Wednesday, July 29, 2009


Early on in the planning stages of our nuptials, Bordeaux and I peeked into a wedding magazine together. It was filled with images of white gowns and bridesmaids—and not much that applied to us. So we realized early on that we wouldn’t be doing much as usual with our wedding. In the end, this meant greater freedom—we could have our wedding however we wanted. Our wedding day was relaxed and very casual, centred around celebrating with our family and friends and, of course, enjoying a delicious meal.

Since the announcement of our engagement coincided with our return to South Africa several months ago, we decided to go for a distinctly South African wedding. In particular, we focused in on the style and food of the Karoo, the arid semi-desert that fills much of South Africa’s interior. We had visited the region together on a road trip shortly after we started dating, and in some ways the desolate landscape seemed an attractive counterpoint to the usual frilliness and extravagance of a typical wedding.

In keeping with the Karoo theme, we went with something spare, domestic, and slightly retro. A simple sawhorse table was set up for the buffet, and covered with raw hessian. Food was served on wooden cutting boards and a mix of retro plates and platters in creamy shades of blue and pale yellow (we found many of our serving platters among the treasures at the Milnerton Market). We borrowed some vintage chairs from our friends to fill out our under-furnished apartment, and set up a bar on an antique table. Bordeaux’s mother arranged bouquets of indigenous flowers, such as proteas, fynbos, and calla lilies, adding some subtle colours. Bordeaux’s family also very kindly brought down several beautiful aloes with them from their home in Limpopo—they transported them so carefully that two of the aloes still had their tall flowering stems in tact.

The one thing Bordeaux and I obviously had to have at our wedding was incredible food. To fit with our Karoo theme, we served a boerekos feast of traditional Afrikaner dishes. We had a great time doing the sourcing for the wedding. Since we were doing the wedding so small, we didn’t have to bother with caterers, and could instead really just have the foods we love and enjoyed. We were also able to source each menu item and ingredient individually, which ensured that we were shopping locally, and working with small-scale producers. The highlight of our meal was a delicious Karoo lamb (which we actually picked up several days earlier from a butcher in the small Karoo town of Prince Albert), roasted with rosemary and garlic. On the side was a butternut salad with goat’s milk feta (one served with roasted cherry tomatoes for the vegetarians, and one with biltong- a dried South African meat- for the carnivores). In addition, we had a massive spread of artisinal breads and locally made cheeses. There were accompanied by jars and jars of interesting preserves that we gathered from different farm stalls, like green figs in syrup, gooseberry and granadilla jam, and apricot and walnut chutney. And all of this was of course served with many bottles of South African wine. Just before our guests arrived, I looked over the spread we’d set out on the table, and joked to Bordeaux that he had probably never expected to serve boerewors and biltong at his wedding. But somehow, it felt perfect—delicious, relaxed, and unfussy, the kind of food people went back for thirds of.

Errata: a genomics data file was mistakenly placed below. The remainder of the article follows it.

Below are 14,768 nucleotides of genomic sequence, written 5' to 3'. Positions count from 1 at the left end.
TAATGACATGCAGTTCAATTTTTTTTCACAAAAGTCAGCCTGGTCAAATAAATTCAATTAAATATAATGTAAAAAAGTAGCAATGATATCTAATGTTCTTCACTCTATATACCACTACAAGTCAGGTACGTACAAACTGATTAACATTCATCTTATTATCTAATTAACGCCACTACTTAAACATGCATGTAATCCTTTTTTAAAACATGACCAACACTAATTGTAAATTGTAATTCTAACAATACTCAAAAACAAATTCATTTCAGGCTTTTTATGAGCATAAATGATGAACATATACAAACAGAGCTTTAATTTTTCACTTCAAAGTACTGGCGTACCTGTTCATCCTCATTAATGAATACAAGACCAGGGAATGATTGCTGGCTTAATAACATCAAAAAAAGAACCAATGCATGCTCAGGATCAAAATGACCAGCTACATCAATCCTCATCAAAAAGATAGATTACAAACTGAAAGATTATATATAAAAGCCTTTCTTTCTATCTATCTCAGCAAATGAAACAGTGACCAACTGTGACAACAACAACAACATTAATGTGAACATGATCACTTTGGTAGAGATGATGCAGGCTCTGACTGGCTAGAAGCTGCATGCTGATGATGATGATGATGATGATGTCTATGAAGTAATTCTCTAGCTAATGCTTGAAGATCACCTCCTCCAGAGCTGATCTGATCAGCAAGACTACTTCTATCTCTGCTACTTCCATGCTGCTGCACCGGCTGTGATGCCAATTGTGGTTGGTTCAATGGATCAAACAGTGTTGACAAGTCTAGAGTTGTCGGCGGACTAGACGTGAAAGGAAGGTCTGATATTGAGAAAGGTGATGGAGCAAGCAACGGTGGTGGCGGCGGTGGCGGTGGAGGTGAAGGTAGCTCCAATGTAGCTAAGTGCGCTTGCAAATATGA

Since there were not going to be any big white gowns at our wedding, a big white cake would have felt just as out of place. In its place, we offered some local desserts. We had an array of milk-tarts (creamy pies sprinkled with cinnamon), and koesisters,
(syrupy and spicy Cape Malay coconut donuts). The milk-tarts were made by a friendly trader at the Neighbourgood’s Market (she sweetly surprised us by making the smaller tarts in the shape of hearts), and the koesisters came from a woman who bakes them in her home in the Bo Kaap (an historic Muslim neighbourhood of Cape Town).

The day worked out perfectly—we even had brilliant summer weather, despite it being the middle of winter—and we were able to totally relax. The South African theme worked well since we were able to really take advantage of the best foods the country has to offer, but it was also a tribute to my adopted country. After all, the right for Bordeaux and me to get married is one we don’t yet have in my country, but one that thankfully we do have here.


Molly said...

What a beautiful wedding - every little detail looks gorgeous, not least of all the food! I have to know who made the koe'sisters for you ... ?
A lovely way to start your married life together - well done!

Yoli said...

Congratulation on your wedding! Wishing you both much happiness and joy today and always. The feast was perfect and the details exquisite. I am glad you were able to be among your friends and family.

One day you will be able to marry here in our country. Hate and ignorance will not always win.

Anonymous said...

It sounds so gorgeous, unhurried and so perfect. Happiness forever! xx Ganga

Robyn said...

Sounds fantastic and very 'you' (what I know of you via the internet!). I'm salivating over the thought of a variety of artisinal cheeses.
Congrats again - and many, many happy years together.

Bea said...

Looks absolutely wonderful and a very meaningful spread. Prepared with love, for love, that sort of thing.

kristine said...

this all sounds delicious - and very thoughtfully prepared. congratulations again.

Wendy said...

Congratulations to you both. How lovely all looks.

Prêt à Voyager said...

so so lovely! i love non-traditional weddings. i don't know why everyone feels the need to go the stereotypical route.

yes, still catching up ;)